September 26-October 3 is Banned Books Week in the United States. I don’t imagine I need to preach to those of us who are book bloggers; our delight, our passion, our mental and spiritual growth, and our sense of connection to the world and those around us can often be found in the very books that others want to take off school and library shelves forever. It’s hard for us to imagine.
If you look at the ALA list of the most challenged books for 2008, however, nearly all of them are YA and children’s books (Gossip Girl, TTYL, And Tango Makes Three.) This makes sense, of course. People who want to ban books don’t want to challenge books they themselves would read. It’s all about the children. Somebody protect the children!
But here’s another take on that. The ALA has a list of the Radcliffe Publishing Course Top 100 Novels of the 20th Century, including books like The Great Gatsby, Kim, Native Son, and To the Lighthouse. Nearly half of these acknowledged classics (albeit modern classics) have also been challenged or banned, many in the last twenty years.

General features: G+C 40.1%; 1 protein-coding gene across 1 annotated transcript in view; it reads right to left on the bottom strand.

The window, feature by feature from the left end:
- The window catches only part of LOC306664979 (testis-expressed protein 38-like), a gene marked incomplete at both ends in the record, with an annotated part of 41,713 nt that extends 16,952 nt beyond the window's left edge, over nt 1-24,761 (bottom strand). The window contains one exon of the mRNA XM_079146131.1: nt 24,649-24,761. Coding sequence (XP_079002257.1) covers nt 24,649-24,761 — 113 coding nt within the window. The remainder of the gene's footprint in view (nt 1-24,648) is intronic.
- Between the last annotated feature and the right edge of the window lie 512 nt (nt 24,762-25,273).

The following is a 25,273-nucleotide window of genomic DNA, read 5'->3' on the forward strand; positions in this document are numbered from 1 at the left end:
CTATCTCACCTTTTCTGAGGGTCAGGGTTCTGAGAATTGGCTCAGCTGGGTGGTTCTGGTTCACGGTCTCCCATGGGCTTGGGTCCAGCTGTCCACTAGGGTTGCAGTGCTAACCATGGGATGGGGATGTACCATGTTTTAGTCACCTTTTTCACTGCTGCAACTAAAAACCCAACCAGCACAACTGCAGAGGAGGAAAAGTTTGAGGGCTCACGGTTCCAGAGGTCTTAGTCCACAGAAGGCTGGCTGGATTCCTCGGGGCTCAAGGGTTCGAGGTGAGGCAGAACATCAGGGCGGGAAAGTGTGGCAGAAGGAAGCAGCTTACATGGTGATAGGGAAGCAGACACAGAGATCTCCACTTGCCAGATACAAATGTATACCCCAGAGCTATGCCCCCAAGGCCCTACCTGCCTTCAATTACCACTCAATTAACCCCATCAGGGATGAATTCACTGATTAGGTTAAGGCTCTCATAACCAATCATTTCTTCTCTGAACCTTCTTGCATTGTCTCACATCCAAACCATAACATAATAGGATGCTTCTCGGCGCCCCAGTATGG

When I worked at Barnes and Noble during graduate school, during Banned Books Week we set up a podium in the middle of the store. Employees took shifts reading aloud from their favorite banned books — everything from The Lion, the Witch, and the Wardrobe to A Clockwork Orange to The Color Purple. Customers were welcome to take a turn. This week, I encourage you to read a banned or challenged book, particularly a classic. Read one to your kid. Read it aloud in a public place or classroom. Feature it on your blog. Shine a little light.